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Proc Natl Acad Sci U S A. 2014 Sep 16;111(37):13553-8. doi: 10.1073/pnas.1405508111. Epub 2014 Sep 3.

Voltage-sensitive dye imaging of transcranial magnetic stimulation-induced intracortical dynamics.

Author information

1
Optical Imaging Group, Institut für Neuroinformatik, and.
2
Department of Neurophysiology, Ruhr University Bochum, 44780 Bochum, Germany.
3
Optical Imaging Group, Institut für Neuroinformatik, and dirk.jancke@rub.de.

Abstract

Transcranial magnetic stimulation (TMS) is widely used in clinical interventions and basic neuroscience. Additionally, it has become a powerful tool to drive plastic changes in neuronal networks. However, highly resolved recordings of the immediate TMS effects have remained scarce, because existing recording techniques are limited in spatial or temporal resolution or are interfered with by the strong TMS-induced electric field. To circumvent these constraints, we performed optical imaging with voltage-sensitive dye (VSD) in an animal experimental setting using anaesthetized cats. The dye signals reflect gradual changes in the cells' membrane potential across several square millimeters of cortical tissue, thus enabling direct visualization of TMS-induced neuronal population dynamics. After application of a single TMS pulse across visual cortex, brief focal activation was immediately followed by synchronous suppression of a large pool of neurons. With consecutive magnetic pulses (10 Hz), widespread activity within this "basin of suppression" increased stepwise to suprathreshold levels and spontaneous activity was enhanced. Visual stimulation after repetitive TMS revealed long-term potentiation of evoked activity. Furthermore, loss of the "deceleration-acceleration" notch during the rising phase of the response, as a signature of fast intracortical inhibition detectable with VSD imaging, indicated weakened inhibition as an important driving force of increasing cortical excitability. In summary, our data show that high-frequency TMS changes the balance between excitation and inhibition in favor of an excitatory cortical state. VSD imaging may thus be a promising technique to trace TMS-induced changes in excitability and resulting plastic processes across cortical maps with high spatial and temporal resolutions.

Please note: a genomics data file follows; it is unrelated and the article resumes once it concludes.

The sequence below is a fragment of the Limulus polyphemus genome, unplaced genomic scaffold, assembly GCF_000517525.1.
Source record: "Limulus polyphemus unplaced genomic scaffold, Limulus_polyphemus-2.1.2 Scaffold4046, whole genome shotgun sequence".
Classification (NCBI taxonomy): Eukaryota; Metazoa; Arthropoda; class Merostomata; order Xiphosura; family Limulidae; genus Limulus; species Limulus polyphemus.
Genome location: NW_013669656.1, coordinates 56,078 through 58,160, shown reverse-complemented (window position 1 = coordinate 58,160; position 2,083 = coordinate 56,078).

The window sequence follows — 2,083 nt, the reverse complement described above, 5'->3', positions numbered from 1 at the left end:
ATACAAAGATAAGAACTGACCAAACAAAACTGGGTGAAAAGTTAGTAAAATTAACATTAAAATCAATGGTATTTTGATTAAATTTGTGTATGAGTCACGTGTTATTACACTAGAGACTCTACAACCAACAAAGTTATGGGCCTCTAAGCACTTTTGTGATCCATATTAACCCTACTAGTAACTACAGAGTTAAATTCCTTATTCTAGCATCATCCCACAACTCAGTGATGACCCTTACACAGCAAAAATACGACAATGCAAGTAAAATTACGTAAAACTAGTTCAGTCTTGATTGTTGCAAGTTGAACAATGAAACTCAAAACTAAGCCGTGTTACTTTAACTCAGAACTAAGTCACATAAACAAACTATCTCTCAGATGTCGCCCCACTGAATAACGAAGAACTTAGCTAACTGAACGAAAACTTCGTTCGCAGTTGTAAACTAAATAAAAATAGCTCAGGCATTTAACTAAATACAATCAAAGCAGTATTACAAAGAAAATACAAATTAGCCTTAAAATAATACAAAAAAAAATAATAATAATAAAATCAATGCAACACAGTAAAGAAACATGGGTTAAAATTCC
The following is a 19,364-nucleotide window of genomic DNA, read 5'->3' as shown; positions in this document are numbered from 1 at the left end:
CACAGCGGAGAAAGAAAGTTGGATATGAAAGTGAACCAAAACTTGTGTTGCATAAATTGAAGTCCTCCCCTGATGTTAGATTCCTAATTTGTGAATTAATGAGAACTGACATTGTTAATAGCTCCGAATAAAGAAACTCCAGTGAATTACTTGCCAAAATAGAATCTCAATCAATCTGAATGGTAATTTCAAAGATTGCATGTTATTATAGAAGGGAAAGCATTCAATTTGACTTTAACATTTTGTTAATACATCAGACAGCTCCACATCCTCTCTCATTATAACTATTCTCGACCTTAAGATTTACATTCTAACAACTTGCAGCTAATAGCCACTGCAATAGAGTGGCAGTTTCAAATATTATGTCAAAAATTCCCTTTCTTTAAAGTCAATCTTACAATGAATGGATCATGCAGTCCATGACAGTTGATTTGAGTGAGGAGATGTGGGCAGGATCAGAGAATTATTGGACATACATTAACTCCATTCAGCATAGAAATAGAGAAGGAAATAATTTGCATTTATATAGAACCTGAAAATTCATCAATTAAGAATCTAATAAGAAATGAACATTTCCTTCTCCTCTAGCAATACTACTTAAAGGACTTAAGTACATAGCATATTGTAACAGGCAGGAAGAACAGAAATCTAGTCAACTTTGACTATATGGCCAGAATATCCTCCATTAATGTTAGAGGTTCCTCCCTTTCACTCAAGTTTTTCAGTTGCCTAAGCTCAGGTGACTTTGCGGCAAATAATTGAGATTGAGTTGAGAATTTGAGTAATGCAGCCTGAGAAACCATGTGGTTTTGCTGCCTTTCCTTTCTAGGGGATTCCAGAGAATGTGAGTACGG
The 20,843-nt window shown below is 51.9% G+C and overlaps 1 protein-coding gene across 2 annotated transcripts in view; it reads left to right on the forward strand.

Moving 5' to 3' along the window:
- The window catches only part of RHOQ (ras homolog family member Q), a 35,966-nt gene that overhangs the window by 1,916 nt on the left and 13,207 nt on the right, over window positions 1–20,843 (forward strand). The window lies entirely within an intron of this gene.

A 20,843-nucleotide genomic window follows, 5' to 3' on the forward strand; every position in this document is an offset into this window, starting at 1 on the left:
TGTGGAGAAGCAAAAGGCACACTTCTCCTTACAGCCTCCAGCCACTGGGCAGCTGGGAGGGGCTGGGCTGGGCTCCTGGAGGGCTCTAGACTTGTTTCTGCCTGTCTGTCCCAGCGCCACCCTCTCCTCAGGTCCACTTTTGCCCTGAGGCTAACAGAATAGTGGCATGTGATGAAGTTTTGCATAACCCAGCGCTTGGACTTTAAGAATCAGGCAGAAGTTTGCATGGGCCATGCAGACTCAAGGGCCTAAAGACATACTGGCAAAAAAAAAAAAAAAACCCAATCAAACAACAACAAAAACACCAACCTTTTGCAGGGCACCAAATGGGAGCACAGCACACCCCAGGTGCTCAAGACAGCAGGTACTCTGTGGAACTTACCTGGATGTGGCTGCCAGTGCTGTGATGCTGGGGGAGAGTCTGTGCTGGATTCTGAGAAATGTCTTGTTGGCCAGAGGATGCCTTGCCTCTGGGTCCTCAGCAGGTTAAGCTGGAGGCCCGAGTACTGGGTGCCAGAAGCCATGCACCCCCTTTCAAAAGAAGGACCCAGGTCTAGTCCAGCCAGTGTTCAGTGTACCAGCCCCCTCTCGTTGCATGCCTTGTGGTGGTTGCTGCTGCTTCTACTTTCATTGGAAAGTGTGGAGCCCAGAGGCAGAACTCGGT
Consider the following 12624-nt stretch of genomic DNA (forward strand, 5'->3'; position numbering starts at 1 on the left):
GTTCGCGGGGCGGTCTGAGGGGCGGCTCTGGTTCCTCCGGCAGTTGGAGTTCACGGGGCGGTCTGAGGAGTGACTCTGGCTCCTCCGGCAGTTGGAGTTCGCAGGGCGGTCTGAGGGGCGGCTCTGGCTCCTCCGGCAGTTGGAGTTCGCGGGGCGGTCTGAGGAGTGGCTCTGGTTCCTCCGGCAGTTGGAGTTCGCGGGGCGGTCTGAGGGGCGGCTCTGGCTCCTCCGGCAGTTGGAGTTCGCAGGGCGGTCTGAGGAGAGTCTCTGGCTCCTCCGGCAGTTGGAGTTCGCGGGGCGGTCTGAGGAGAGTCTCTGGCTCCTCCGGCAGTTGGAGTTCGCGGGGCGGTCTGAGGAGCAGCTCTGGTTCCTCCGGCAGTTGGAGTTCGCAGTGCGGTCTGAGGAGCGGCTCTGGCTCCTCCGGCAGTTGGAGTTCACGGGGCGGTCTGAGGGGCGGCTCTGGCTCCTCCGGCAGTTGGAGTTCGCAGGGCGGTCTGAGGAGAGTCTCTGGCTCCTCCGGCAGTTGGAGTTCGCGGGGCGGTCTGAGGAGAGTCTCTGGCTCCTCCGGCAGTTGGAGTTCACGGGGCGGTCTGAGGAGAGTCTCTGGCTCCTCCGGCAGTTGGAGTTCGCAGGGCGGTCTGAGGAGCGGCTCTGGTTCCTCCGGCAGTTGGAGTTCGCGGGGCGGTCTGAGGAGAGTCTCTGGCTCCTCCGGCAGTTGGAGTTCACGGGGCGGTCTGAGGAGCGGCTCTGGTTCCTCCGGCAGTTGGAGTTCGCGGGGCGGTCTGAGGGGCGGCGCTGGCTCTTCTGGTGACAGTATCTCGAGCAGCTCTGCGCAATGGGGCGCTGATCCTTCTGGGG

KEYWORDS:

excitation–inhibition balance; plasticity; primary visual cortex

PMID:
25187557
PMCID:
PMC4169942
DOI:
10.1073/pnas.1405508111
[Indexed for MEDLINE]
Free PMC Article

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